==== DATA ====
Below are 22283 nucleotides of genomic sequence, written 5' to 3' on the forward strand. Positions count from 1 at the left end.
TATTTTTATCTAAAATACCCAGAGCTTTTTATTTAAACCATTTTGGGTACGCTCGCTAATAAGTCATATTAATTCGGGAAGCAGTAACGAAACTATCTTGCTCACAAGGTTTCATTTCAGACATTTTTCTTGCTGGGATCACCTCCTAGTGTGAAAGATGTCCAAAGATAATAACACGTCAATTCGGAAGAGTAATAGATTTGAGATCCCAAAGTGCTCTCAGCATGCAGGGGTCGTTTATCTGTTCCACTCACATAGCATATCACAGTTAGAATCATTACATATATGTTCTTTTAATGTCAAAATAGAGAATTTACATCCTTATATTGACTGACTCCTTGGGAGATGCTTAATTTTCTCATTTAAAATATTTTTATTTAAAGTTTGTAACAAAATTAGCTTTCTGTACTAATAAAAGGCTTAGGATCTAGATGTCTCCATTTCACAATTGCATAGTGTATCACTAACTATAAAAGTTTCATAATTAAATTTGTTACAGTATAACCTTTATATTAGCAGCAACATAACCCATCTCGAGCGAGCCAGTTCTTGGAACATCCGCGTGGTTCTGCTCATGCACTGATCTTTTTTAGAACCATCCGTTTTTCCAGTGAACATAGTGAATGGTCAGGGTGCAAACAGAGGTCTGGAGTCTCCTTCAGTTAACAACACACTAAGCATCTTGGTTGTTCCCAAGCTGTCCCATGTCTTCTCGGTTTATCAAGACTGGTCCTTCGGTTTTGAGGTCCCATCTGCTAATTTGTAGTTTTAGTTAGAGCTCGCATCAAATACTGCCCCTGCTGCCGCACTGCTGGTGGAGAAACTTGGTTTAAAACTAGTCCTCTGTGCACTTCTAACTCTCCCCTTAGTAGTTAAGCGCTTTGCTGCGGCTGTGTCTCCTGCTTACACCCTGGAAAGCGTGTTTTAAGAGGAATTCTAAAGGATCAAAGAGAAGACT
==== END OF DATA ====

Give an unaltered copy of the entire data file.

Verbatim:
Below are 22283 nucleotides of genomic sequence, written 5' to 3' on the forward strand. Positions count from 1 at the left end.
TATTTTTATCTAAAATACCCAGAGCTTTTTATTTAAACCATTTTGGGTACGCTCGCTAATAAGTCATATTAATTCGGGAAGCAGTAACGAAACTATCTTGCTCACAAGGTTTCATTTCAGACATTTTTCTTGCTGGGATCACCTCCTAGTGTGAAAGATGTCCAAAGATAATAACACGTCAATTCGGAAGAGTAATAGATTTGAGATCCCAAAGTGCTCTCAGCATGCAGGGGTCGTTTATCTGTTCCACTCACATAGCATATCACAGTTAGAATCATTACATATATGTTCTTTTAATGTCAAAATAGAGAATTTACATCCTTATATTGACTGACTCCTTGGGAGATGCTTAATTTTCTCATTTAAAATATTTTTATTTAAAGTTTGTAACAAAATTAGCTTTCTGTACTAATAAAAGGCTTAGGATCTAGATGTCTCCATTTCACAATTGCATAGTGTATCACTAACTATAAAAGTTTCATAATTAAATTTGTTACAGTATAACCTTTATATTAGCAGCAACATAACCCATCTCGAGCGAGCCAGTTCTTGGAACATCCGCGTGGTTCTGCTCATGCACTGATCTTTTTTAGAACCATCCGTTTTTCCAGTGAACATAGTGAATGGTCAGGGTGCAAACAGAGGTCTGGAGTCTCCTTCAGTTAACAACACACTAAGCATCTTGGTTGTTCCCAAGCTGTCCCATGTCTTCTCGGTTTATCAAGACTGGTCCTTCGGTTTTGAGGTCCCATCTGCTAATTTGTAGTTTTAGTTAGAGCTCGCATCAAATACTGCCCCTGCTGCCGCACTGCTGGTGGAGAAACTTGGTTTAAAACTAGTCCTCTGTGCACTTCTAACTCTCCCCTTAGTAGTTAAGCGCTTTGCTGCGGCTGTGTCTCCTGCTTACACCCTGGAAAGCGTGTTTTAAGAGGAATTCTAAAGGATCAAAGAGAAGACT